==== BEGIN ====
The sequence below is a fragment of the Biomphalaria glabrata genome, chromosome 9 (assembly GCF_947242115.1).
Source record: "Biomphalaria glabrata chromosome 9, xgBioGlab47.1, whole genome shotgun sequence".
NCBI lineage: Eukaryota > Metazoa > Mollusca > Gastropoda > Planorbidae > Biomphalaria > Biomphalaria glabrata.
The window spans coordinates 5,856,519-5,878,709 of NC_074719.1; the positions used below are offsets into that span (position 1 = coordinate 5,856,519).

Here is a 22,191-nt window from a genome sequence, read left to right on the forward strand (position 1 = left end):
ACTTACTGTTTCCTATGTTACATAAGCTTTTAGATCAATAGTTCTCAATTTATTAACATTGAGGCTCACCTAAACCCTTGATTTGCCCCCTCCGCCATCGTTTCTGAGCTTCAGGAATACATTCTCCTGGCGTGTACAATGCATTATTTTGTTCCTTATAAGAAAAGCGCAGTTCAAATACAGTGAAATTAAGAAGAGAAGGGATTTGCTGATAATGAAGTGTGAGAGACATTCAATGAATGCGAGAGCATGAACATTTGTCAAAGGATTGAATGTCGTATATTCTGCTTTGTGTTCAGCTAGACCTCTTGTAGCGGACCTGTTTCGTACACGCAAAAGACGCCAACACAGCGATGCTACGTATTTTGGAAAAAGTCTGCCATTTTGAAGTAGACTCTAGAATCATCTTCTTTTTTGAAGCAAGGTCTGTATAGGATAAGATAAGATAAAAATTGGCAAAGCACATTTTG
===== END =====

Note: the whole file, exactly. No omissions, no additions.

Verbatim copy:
The sequence below is a fragment of the Biomphalaria glabrata genome, chromosome 9 (assembly GCF_947242115.1).
Source record: "Biomphalaria glabrata chromosome 9, xgBioGlab47.1, whole genome shotgun sequence".
NCBI lineage: Eukaryota > Metazoa > Mollusca > Gastropoda > Planorbidae > Biomphalaria > Biomphalaria glabrata.
The window spans coordinates 5,856,519-5,878,709 of NC_074719.1; the positions used below are offsets into that span (position 1 = coordinate 5,856,519).

Here is a 22,191-nt window from a genome sequence, read left to right on the forward strand (position 1 = left end):
ACTTACTGTTTCCTATGTTACATAAGCTTTTAGATCAATAGTTCTCAATTTATTAACATTGAGGCTCACCTAAACCCTTGATTTGCCCCCTCCGCCATCGTTTCTGAGCTTCAGGAATACATTCTCCTGGCGTGTACAATGCATTATTTTGTTCCTTATAAGAAAAGCGCAGTTCAAATACAGTGAAATTAAGAAGAGAAGGGATTTGCTGATAATGAAGTGTGAGAGACATTCAATGAATGCGAGAGCATGAACATTTGTCAAAGGATTGAATGTCGTATATTCTGCTTTGTGTTCAGCTAGACCTCTTGTAGCGGACCTGTTTCGTACACGCAAAAGACGCCAACACAGCGATGCTACGTATTTTGGAAAAAGTCTGCCATTTTGAAGTAGACTCTAGAATCATCTTCTTTTTTGAAGCAAGGTCTGTATAGGATAAGATAAGATAAAAATTGGCAAAGCACATTTTG